7

If you look in the Modifiers section of the properties you will see an Apply button (you probably don't want that one) and an Apply as Shape Key button. That's the one you want. After you have turned the cloth shape into a Shape Key, you will have to go to the mesh section and dial up the influence of the new Cloth shape key to 1.0 to change the cloth into ...


7

If you want a single frame, see Mutant Bob's answer. If you want the entire cache, select your cloth object and export it as an .mdd or .pc2. You can then bring this cache back in using the Mesh Cache modifier, or you can import it as a series of shapekeys (1 for each frame.)


6

Yes this can be done. However the solution is admittedly awkward, and this is an areas Blender could be improved. Initial Bake Make sure the point cache has External and Use Lib Path option enabled,this way each library object can have its own cache when instanced in other files. Now for the trick In the file that links this data in. In the Properties ...


6

Baking smoke is very similar to baking fluid, so I will quote brecht's answer: It's a bit more complicated than it could be because fluid simulating baking is only exposed as an operator. That means it expects an active object in the context, which is usually provided by the user interface that is not available in background mode. However, it is possible ...


6

You can use the bake selected to active feature. Duplicate your object. Set one copy to smooth, and the other to sharp. Add a UV map and image to the sharp one. Select the smooth one first, then the sharp one (so the sharp one is active). Enable Selected to active in the bake settings. Set Bake Mode to Normals. Press Bake! You can also use this trick to ...


6

For a simple example, what you suggest should, for the most part, be good. I'd also like to add the following: Select Make Paths Relative in case someone wants to unpack the .blend file at a different location. Double check your output directory. Does it need to be set to a relative path? Does that path actually exist? If you're learning in this ...


6

bpy.ops.ptcache.bake(bake=False) for Rigid Body doesn't work, because it needs the point cache and scene as a context, so: override = {'scene': bpy.context.scene, 'point_cache': bpy.context.scene.rigidbody_world.point_cache} # bake to current frame bpy.ops.ptcache.bake(override, bake=False)


6

In your example, the big extruding portion is geometry. In the general case, it very much depends on how close you look at it and at what angle. With a normal map you always see all faces of a detail. From some angles it can seem wrong since they are facing away from you. Here we have some geometry represented by... geometry and a normal map. Normal map ...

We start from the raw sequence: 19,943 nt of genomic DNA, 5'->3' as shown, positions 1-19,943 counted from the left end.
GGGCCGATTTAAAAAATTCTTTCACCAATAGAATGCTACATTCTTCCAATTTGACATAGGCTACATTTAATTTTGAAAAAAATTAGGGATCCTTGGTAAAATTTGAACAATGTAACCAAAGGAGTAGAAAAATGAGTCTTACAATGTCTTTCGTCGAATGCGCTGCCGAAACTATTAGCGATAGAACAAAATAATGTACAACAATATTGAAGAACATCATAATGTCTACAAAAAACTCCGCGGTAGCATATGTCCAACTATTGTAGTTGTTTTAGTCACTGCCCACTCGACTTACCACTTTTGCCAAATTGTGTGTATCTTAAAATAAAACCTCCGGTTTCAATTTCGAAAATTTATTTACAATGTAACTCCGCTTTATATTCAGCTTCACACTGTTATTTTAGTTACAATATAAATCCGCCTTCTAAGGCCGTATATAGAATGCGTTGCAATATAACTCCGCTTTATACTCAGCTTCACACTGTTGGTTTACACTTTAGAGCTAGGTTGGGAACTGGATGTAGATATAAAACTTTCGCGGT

6

Bake the Specularity data, not the light interaction According to the Wikipedia, specular maps contains the valuest that: represents the amount of reflectivity a surface has. These maps are used in order to give to the rendering engine the information about how the light should interact when hitting that particular pixel of the surface. What you should ...


6

I managed to figure this out on my own, based on what I had noted above. Prior to beginning, you must have set up an Environment material to render, or have set up a surrounding scene to capture. Once that is done, you set resolution of the render to a square texture, preferably with a power-of-two size (I set it to 1024). Once the environment or scene is ...


6

Yes, you can. But you need to use different modifiers for this. First, remove subsurf and use multires+displacement: You need to use multires for simplicity in creating normal map for game engine. With normal map you can create a detailed object without complex geometry, that important for game engines. For creating normal map, unwrap your object (U), ...


5

import bpy obj=bpy.data.objects['Cube'] modifier=obj.modifiers['Dynamic Paint'] canvas_surface=modifier.canvas_settings.canvas_surfaces['Surface'] point_cache=canvas_surface.point_cache context={} context['blend_data']=bpy.data context['scene']=bpy.data.scenes['Scene'] context['active_object']=obj context['point_cache']=point_cache bpy.ops.ptcache.bake(...


5

These are put there on purpose to prevent artifacts around UV seams. If you really want to get rid of them, set the margin to 0:


5

Bake (in the rigid body cache panel). Storing the locations to keyframes on every frame is very inefficient and will make the size of your .blend skyrocket. The cache system used when baking is designed for exactly this purpose, and so is naturally more efficient. Bake all dynamics will bake all physics simulations in the scene. This is useful for taking ...